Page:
Bay of Fundy surveyed for chemical runoff

A group of scientists is sampling water from around the Bay of Fundy to track chemical run-off from farms and sewage in an effort to inform future land-use decision making.

Group maps entire bay for human-caused chemical runoff to better inform future land-use planning

A group of scientists is sampling water from around the Bay of Fundy to track chemical run-off from farms and sewage in an effort to inform future land-use decision making.

"There's no data existing for what we're measuring right now," said Donald Killorn, the executive director of Eastern Charlotte Waterways, the group behind the project.

Donald Killorn is the executive director of Eastern Charlotte Waterways, which is mapping the Bay of Fundy for human-caused chemical runoff. (Denis Calnan/CBC)
Killorn and his team were on the Chignecto Basin on Wednesday, measuring what is called eutrophication indicators.

"Eutrification is an outcome from human use on land. Whether its a municipal sewage system or an agricultural industry those are all inputs that are concentrated and can be disruptive," said Killorn.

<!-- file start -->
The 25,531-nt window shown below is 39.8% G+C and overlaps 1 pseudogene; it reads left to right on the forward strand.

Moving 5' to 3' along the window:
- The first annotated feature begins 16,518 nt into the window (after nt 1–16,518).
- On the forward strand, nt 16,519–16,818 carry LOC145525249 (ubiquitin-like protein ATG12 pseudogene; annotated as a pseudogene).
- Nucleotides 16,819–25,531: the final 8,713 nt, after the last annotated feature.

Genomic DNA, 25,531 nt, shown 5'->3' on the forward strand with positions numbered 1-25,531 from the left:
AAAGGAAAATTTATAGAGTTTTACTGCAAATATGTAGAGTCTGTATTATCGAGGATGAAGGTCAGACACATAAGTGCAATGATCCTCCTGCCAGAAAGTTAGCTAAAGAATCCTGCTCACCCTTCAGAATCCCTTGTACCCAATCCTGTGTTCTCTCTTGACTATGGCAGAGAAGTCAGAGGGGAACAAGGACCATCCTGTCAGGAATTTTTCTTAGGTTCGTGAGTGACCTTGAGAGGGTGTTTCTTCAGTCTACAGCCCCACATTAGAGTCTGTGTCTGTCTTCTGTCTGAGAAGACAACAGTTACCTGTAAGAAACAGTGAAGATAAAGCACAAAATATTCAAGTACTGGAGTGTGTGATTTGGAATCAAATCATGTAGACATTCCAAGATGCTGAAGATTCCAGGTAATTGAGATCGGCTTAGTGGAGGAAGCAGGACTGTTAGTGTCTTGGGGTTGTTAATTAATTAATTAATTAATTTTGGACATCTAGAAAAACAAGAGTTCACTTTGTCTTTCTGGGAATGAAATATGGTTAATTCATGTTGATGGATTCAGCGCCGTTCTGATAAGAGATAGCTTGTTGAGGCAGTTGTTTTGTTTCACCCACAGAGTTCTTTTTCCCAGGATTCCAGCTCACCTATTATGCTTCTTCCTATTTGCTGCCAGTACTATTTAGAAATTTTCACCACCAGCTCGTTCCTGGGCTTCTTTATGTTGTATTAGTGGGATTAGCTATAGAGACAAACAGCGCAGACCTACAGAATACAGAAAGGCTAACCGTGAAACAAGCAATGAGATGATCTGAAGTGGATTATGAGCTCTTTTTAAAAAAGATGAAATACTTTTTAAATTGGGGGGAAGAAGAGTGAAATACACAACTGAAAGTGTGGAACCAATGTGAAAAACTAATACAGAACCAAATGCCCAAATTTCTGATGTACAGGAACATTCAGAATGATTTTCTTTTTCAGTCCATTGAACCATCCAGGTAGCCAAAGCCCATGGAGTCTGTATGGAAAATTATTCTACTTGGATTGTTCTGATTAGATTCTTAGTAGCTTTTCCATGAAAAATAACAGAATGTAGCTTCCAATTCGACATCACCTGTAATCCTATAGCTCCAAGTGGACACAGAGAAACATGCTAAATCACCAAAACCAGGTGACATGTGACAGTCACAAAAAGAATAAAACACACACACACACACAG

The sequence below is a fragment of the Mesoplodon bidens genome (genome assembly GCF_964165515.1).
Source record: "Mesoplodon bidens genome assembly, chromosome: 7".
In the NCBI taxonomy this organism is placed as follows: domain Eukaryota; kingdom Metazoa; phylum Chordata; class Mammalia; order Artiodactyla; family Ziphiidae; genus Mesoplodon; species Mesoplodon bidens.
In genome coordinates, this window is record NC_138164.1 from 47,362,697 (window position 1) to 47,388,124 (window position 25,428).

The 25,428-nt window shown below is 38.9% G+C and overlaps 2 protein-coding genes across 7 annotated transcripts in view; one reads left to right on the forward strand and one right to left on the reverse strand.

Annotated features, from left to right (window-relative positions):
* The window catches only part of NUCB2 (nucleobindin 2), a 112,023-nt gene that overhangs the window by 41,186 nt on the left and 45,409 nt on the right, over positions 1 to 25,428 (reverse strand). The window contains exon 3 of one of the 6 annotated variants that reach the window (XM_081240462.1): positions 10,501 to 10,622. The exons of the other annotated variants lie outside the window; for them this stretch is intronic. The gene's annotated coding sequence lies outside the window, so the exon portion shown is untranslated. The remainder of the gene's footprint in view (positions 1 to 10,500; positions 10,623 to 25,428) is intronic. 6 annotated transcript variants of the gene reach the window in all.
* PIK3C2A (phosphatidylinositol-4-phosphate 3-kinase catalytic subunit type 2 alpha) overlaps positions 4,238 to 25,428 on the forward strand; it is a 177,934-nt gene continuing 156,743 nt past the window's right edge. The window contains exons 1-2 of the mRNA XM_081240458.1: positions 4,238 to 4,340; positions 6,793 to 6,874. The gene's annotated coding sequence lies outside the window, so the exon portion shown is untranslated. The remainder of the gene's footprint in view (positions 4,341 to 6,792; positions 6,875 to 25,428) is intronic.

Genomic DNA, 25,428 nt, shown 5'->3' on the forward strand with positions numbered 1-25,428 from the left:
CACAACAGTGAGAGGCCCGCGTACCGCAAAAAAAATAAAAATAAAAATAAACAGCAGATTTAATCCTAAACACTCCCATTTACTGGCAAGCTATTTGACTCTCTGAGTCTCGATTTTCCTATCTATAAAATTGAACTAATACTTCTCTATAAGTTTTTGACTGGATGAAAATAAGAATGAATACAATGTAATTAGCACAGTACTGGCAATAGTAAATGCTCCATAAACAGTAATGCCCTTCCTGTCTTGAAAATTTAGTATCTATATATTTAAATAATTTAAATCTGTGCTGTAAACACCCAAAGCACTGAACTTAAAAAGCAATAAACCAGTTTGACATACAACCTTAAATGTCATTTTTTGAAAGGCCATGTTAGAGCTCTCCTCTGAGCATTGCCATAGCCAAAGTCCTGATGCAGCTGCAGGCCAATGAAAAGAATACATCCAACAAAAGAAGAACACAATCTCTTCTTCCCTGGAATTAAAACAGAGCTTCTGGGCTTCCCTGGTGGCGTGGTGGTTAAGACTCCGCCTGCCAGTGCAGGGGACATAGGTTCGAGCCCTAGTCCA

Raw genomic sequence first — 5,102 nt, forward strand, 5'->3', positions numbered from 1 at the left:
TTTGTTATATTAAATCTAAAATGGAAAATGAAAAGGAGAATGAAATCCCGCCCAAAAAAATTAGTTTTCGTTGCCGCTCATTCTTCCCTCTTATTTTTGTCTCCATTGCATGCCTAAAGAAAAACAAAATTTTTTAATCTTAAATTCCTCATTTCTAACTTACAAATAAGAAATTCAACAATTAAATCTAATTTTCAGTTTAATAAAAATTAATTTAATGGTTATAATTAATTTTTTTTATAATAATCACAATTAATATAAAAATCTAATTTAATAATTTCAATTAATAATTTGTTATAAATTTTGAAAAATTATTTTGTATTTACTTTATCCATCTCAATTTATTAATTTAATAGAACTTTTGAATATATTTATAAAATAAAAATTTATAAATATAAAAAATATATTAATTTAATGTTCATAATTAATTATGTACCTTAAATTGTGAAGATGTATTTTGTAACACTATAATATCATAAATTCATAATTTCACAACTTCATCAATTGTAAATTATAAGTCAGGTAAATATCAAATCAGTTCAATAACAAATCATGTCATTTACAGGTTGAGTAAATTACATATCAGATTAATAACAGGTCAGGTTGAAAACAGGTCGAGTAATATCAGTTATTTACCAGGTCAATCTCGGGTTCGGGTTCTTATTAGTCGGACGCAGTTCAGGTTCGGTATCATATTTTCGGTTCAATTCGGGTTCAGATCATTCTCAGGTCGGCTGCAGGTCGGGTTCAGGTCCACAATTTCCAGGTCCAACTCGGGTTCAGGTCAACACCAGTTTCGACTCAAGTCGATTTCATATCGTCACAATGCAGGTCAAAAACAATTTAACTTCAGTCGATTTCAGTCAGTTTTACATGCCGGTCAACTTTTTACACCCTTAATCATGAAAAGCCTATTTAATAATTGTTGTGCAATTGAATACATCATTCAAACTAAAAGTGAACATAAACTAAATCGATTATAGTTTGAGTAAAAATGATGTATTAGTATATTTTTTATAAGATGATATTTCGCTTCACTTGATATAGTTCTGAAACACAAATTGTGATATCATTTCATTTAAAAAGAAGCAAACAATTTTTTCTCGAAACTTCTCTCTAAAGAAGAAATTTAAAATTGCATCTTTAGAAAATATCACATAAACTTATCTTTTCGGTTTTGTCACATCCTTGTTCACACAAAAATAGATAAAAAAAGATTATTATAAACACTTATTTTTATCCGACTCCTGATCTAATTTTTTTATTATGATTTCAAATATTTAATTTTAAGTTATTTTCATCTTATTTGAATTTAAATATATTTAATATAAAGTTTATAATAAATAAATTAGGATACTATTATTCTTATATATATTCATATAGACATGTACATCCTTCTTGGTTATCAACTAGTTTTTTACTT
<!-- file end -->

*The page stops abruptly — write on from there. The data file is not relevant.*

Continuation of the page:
"We'll be collecting water samples for analysis. For nitrates, phosphorus, chlorophyll A. And also measuring environmental parameters, like water clarity, temperature, dissolved oxygen — the sort of things that would be affected by an excess of nutrients," said Killorn.

While the environmental group has gathered samples in the lower Bay of Fundy in previous years, this is the first time it is on the Chignecto Basin, where they are gathering samples at 20 sites.

"We did the same methodology as a pilot project in the outer Bay of Fundy, where we're located, around Blacks Harbour. So Passamaquoddy Bay, the Saint John Harbour. And this is the first time we've brought it up into the upper Bay of Fundy and it wraps up right around. We're partnering with the clean Annapolis River Project [in Annapolis Royal, N.S.]," said Killorn.

"So we'll have all six major estuaries in the Bay of Fundy covered this time," he said, before heading out on the water from the dock in Alma.

Christine McLaughlan is the executive director of the Petitcodiac Watershed Alliance. (Denis Calnan/CBC)
That holistic approach adds to what other environmental groups are doing further inland in different watersheds.

"We have a bunch of different groups looking at this issue from different angles," said Christine McLauchlan, the executive director of the Petitcodiac Watershed Alliance.

"It's important that we have the bay monitored, where all these watersheds are draining into. And then groups like mine are working in the freshwater smaller streams," said McLauchlan.

Tracking where the chemicals are going to and coming from means that officials can make informed decisions on land use and try to limit the resulting human impact on waterways.

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